On July 1 1815 Thomas McKean, in Philadelphia, writes to John Adams. Thomas McKean was a very prominent American politician of the time. He was a delegate to the Continental Congress, signed the Declaration of Independence and the Articles of Confederation, was President of Congress, President of Delaware, Chief Justice of Pennsylvania, and Governor of Pennsylvania.
Dear Sir, We have been spectators of such wonderful scenes within the last fifty years of our lives as perhaps were never seen before in the same space of time: tempests, convulsions, wars & revolutions have succeeded each other with such rapidity & violence as to cause the utmost astonishment of the human mind; but the events in Europe within the last and present year surpass all the rest. Napoleon, Emperor of the French, King of Italy, Protector of the confederation of the Rhine, Moderator of Switzerland & c. who had made half a dozen kings and had a fair prospect of universal empire, was in 1814 compelled to accept the sovereignty of the little island of Elba in the Tuscan sea, and to abdicate all other authority in every part of the world. This fallen degraded exile, the latter end of February 1815, steals from his island, accompanied by a thousand armed men, and lands near Frejus, from whence he marches with his small band of soldiers by a circuitous rout more than 700 miles thro’ France and enters Paris on the 20th. March, taking immediate possession of the throne which king Louis 18th. had deserted the preceding day; and all this was done, without a drop of blood spilled, a musket fired or an arm raised in anger; what a subject for the historian? It is the wonder of all the wonders that ever the world wondered at. This Napoleon is no doubt intended as an instrument or agent for the execution of some great, wise & salutary decree of providence.
Let us now recur to the late treaty of peace between The United States and Great Britain & Ireland. It seems to me a fair treaty and equally honorable to both nations.
What Governor Smith of Connecticut says is true, the causes of the war are not noticed in it; but it should be considered, that the Orders in Council had been repealed, the paper Blockades disavowed and the searching our Merchant vessels for the purpose of impressing our seamen denied: suppose them all to have place in the treaty, it would avail nothing; the British Rulers would violate it as soon as interest, anger or caprice should govern them: Napoleon excels them in perfidy & iniquity no more than as he does in talents.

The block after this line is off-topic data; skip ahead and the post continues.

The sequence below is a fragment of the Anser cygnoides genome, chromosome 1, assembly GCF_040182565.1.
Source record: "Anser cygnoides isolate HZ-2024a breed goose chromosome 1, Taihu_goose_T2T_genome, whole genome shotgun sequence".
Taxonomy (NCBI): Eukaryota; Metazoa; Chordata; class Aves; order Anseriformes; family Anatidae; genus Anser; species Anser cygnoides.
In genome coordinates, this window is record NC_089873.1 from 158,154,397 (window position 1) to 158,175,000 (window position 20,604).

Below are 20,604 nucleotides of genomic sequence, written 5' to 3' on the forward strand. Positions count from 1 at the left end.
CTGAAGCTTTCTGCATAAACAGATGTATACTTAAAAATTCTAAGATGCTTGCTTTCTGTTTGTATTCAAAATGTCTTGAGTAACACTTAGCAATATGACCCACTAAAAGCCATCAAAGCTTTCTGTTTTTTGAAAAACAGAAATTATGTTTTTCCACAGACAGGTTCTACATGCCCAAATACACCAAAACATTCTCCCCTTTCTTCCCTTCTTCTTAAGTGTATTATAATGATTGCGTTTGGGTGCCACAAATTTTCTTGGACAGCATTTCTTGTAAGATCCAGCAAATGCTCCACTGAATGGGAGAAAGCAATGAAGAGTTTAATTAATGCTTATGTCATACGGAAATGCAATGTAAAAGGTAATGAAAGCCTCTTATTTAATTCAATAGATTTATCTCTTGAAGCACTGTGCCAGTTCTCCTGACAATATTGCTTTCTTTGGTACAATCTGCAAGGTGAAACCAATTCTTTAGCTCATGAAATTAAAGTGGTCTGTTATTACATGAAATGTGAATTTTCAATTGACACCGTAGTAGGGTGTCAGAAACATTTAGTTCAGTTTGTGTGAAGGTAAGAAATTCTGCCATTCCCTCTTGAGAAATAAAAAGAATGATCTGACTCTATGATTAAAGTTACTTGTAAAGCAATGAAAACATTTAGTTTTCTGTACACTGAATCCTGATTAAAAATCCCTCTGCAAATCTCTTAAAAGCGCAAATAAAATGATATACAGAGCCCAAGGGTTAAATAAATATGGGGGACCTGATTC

It is remarkable, that J. A, the father, in 1782 made a glolious & happy treaty between the same countries, and was appointed Envoy extraordinary and Minister plenipotentiary to the king of Great Britain; and J. Q. A, the son made a treaty of peace between them, fair and equal, in 1814, and was then appointed to the same dignified station: it only remains to complete the similitude, that the son should also be President of the U.S.—This would be a grateful tribute & spur to talents and patriotism.
We have reason to be thankful to God for the success of the arms of the U.S. the last year of the war, both at sea and land; it is true, the enemy got possession of the city of Washington (an unfortified and open town) and retained it four & twenty hours, but they were beaten at Baltimore, Chippewa, Bridgetown, Erie, with equal numbers; on Lake Champlain and at Plattsburgh a glorious victory was obtained over them by inferior numbers, and to crown the whole, they sustained a most signal defeat at New-Orleans by a still less proportion of combatants, the great majority of whom were Militia, brave but undisciplined. By these events our Independence is strengthened and the American character exalted. We may now reasonably hope for a durable peace, altho’ we must expect annoyances, while there are wars in Europe between the countries with whom we trade.
If the french nation are in favor of Napoleon the allied Sovereigns will find it impracticable to subdue him, if the military part only are with him, he may be conquered but not without dreadful slaughter and wading in blood. If the Allies had just cause of war against the French (which I cannot subscribe to) yet I think, they should pause and weigh well the probability of success, before they commence it. Oh what horrible mischief and destruction of the human species can a dozen men occasion at their will & pleasure! So much for Emperors & Kings.—
If, my dear Sir, I write to you but seldom I compound for it by the lenghth of my letters, but I must not tire you by reading them. Vive, Vale.—